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There are multiple decisions to be made about impeller
selection and not all pump suppliers are qualified to make them:
- The impeller shape or specific
speed number will dictate the shape of the pump curve, the
NPSH required and influence the efficiency of the pump.
- Has the impeller configuration been iterated
in recent years? Impeller design is improving with some of the
newer computer programs that have become available to the design
- The suction specific speed
number of the impeller will often predict if you're going to
experience a cavitation problem.
- The impeller material must be chosen for both chemical
compatibility and wear resistance. You should consider one of
the duplex metals because most
corrosion resistant materials are too soft for the demands of a
- The decision to use a closed impeller, open impeller,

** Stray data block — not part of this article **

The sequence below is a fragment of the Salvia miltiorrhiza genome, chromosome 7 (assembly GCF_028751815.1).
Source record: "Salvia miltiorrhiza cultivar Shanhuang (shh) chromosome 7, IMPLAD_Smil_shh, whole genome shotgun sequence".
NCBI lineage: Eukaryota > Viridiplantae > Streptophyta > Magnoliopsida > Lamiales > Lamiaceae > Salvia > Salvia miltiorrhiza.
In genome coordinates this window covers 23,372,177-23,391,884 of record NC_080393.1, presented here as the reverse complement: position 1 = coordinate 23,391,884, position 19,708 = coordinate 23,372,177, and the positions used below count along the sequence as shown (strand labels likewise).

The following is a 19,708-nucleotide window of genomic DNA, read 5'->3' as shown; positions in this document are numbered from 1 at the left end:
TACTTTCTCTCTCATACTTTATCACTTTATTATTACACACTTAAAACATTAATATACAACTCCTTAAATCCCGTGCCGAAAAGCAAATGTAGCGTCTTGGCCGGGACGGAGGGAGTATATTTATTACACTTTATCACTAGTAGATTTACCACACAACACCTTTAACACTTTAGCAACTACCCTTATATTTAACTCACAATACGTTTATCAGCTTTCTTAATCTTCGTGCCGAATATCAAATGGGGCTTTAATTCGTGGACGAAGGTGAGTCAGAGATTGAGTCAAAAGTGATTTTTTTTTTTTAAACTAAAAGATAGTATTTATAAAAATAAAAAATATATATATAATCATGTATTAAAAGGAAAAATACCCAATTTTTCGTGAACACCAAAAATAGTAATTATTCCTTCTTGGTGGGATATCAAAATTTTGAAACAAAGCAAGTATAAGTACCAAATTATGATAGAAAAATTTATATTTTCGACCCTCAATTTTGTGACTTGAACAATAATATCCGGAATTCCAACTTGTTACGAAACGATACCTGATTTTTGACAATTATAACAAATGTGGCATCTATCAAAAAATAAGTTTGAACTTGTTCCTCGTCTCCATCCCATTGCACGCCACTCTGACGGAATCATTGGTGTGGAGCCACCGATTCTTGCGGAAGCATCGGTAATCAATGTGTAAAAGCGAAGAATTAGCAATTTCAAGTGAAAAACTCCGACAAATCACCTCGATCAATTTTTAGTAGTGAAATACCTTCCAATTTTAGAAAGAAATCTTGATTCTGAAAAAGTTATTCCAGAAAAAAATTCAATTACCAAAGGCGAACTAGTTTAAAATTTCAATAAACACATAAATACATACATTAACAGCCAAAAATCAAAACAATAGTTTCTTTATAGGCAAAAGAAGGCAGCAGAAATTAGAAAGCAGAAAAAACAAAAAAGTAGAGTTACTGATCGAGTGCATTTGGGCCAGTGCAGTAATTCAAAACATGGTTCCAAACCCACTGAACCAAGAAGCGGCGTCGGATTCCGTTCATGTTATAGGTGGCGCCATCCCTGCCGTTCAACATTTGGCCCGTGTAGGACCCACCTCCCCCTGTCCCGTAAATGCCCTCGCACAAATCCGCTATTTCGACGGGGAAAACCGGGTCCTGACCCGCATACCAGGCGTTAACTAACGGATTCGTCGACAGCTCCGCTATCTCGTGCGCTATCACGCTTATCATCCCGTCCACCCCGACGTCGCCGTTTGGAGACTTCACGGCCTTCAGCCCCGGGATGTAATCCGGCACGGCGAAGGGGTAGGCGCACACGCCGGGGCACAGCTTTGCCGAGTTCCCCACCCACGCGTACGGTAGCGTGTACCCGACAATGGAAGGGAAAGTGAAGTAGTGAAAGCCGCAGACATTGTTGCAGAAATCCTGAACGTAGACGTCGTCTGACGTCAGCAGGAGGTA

semi-open, or vortex design
is another decision to be made.
- Closed impellers require wear
rings and these wear rings present another maintenance
- Open and semi-open impellers are less likely to clog, but need
manual adjustment to the volute or back-plate to get the proper
impeller setting and prevent internal recirculation.
- Vortex pump impellers are great for solids and "stringy"
materials but they're up to 50% less efficient than conventional
- Investment cast impellers are
usually superior to sand cast versions because you can cast
compound curves with the investment casting process. The compound
curve allows the impeller to pump abrasive fluids with less vane
- If you're going to pump low
specific gravity fluids with an open impeller, a non-sparking
type metal may be needed to prevent a fire or explosion. You'll
be better off choosing a closed impeller design, with soft wear
rings in these applications.
- The affinity laws will predict the affect of changing the
impeller speed or diameter. You'll want to be familiar with
these laws for both centrifugal
and PD pumps.
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